Will Obama do what is necessary? And if he finally decides that he must undertake a vast expansion of the war against ISIS, will he do it without a congressional resolution supporting U.S. escalation, which many in Congress are demanding? The argument for congressional authorization stems from the early days of the Vietnam War’s expansion, when without such a declaration, the Tonkin Gulf Resolution authorizing a response to an attack on U.S. ships from North Vietnamese boats was used by LBJ as an excuse for massive U.S. escalation.

Former Senator Joseph Lieberman, writing in the Wall Street Journal, argues that such a resolution is not necessary. The Constitution, as he reads it, gives the commander-in-chief the “inherent power to make war,” especially since the enemy is not waiting to advance and fight.

Harry S. Truman, when using the cloak of a UN “police action,” brought the U.S. into action against the North Korean forces seeking to overthrow the U.S. ally South Korea. The old-Right Republicans, led by Ohio Senator Robert A. Taft (“Mr. Republican”), opposed Truman for not going to Congress and asking for a declaration of war, and condemned his ordering American troops to fight in Korea. Taft said that Truman’s intervention “violated all the precedents which have been established as to the limitations of the President’s power to make war,” and was “an absolute usurpation of authority by the President.”


The similarity between Taft’s position and that taken today by Rand Paul, as well as many libertarians and the paleoconservatives at The American Conservative magazine, is worth noting. No wonder the self-proclaimed non-interventionists at antiwar.com, like Justin Raimondo, who calls the recent events a “manufactured conflict,” are furious at an important article by Sebastian Payne and Robert Costa.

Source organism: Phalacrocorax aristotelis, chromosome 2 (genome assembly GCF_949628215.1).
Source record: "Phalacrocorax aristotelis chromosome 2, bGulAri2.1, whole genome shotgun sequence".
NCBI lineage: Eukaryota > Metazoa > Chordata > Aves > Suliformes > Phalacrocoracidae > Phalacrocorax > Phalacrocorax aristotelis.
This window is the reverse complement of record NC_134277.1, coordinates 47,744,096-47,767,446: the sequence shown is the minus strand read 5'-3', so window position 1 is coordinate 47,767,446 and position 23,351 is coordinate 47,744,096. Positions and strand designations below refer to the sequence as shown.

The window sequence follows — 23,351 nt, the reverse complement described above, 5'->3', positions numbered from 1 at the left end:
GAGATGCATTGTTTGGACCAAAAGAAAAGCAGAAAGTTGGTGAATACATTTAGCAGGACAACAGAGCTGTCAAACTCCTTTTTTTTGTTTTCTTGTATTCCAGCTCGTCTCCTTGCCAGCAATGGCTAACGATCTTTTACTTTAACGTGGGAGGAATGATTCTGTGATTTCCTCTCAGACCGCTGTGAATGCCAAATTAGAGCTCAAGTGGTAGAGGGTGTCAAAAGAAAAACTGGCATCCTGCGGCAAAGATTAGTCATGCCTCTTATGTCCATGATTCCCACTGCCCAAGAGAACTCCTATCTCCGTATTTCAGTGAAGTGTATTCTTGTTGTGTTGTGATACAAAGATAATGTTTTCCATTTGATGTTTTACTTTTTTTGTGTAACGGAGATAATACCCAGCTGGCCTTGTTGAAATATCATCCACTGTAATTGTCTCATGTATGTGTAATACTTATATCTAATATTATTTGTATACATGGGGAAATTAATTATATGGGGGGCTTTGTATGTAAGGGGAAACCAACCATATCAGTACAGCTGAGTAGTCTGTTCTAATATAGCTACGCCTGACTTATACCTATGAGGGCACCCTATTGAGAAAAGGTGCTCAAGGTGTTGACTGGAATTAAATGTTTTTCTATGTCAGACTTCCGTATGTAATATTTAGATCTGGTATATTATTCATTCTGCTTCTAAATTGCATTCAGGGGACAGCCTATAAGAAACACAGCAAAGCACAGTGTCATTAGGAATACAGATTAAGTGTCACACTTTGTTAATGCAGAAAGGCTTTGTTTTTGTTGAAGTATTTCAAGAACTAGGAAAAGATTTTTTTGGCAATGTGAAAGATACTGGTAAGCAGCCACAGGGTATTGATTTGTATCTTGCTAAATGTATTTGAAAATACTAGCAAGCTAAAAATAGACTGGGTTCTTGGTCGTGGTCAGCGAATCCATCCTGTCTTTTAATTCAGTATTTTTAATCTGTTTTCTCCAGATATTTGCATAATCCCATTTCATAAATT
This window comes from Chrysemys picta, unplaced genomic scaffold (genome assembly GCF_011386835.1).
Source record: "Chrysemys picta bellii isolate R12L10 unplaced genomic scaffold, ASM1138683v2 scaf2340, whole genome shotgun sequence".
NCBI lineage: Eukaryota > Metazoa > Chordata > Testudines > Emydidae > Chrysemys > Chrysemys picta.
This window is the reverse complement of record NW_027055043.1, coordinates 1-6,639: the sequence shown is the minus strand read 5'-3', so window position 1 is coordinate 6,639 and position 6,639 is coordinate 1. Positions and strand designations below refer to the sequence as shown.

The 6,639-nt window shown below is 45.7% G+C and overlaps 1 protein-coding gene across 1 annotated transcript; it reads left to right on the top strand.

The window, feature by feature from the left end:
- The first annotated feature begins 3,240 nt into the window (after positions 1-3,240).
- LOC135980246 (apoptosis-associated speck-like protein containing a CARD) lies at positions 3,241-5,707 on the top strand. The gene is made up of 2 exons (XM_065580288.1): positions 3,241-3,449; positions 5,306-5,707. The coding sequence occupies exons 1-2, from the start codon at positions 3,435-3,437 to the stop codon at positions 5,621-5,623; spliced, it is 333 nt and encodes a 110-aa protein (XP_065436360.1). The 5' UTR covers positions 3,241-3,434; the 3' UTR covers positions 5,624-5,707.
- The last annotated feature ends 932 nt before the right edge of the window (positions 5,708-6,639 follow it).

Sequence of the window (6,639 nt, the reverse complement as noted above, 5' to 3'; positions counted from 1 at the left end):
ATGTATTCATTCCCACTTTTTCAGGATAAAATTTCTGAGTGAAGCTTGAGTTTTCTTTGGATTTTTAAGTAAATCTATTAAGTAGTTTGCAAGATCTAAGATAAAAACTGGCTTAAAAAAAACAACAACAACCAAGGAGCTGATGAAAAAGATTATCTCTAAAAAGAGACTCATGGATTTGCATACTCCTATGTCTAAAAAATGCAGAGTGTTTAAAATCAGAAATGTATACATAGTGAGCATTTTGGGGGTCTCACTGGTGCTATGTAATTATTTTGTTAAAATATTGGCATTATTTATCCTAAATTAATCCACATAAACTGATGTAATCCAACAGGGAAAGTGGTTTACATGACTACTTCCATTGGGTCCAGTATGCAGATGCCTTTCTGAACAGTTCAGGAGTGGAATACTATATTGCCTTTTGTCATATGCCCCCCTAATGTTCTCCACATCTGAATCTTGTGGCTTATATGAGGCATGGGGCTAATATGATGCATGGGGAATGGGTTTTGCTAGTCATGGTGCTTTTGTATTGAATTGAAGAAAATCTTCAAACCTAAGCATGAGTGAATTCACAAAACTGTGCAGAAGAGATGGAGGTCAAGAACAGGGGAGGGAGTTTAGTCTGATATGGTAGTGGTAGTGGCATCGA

Writing in the Washington Post, Payne and Costa note that the events surrounding ISIS and the debate over how to deal with them have “prompted a sudden shift in Republican politics, putting a halt to the anti-interventionist mood that had been gaining credence in the party.” Now there is a “near-universal embrace of stronger military actions against the group that has beheaded two American journalists.” They refer to a new “hawkish tone” among Republican candidates, especially those running in battleground states. It is, they say, evident that many conservative activists now are calling “for a more muscular U.S. foreign policy.”

This is reflected in calls for a tough response to ISIS, standing up to Vladimir Putin for his aggression against Ukraine, as well as demanding that the Obama administration firmly stand by Israel’s side. It reflects, they quote Brian Walsh a former spokesman for the Republican Senatorial Committee as saying, “the mood of most Americans who are angry at what they’re seeing.” As Bill Kristol put it, Republicans are no longer going to be intimidated by anti-interventionist libertarians. They are, Kristol added, returning to their “inner hawkishness.”


Now, even Rand Paul is asking that Obama explain to the nation and Congress why ISIS is a real threat, and only argues that he should seek congressional authorization to defeat ISIS militarily. The last time Obama pondered whether to seek a vote before striking Syria, he pulled back out of fear that like Cameron in Britain, he would be defeated and stymied.  Now, many Republicans like Senate candidates Scott Brown and Tom Cotton, as well as possible presidential candidate Rick Perry, have put themselves firmly on the interventionist side of the issue.

This surely will have an impact in 2016.  If the trend continues, Hillary will face not an isolationist, but a Republican on the hawkish side of the debate.  To argue from a non-interventionist position at this time would produce only failure for any Republican candidate.


Arab League Says It Will Support U.S. Effort Against ISIS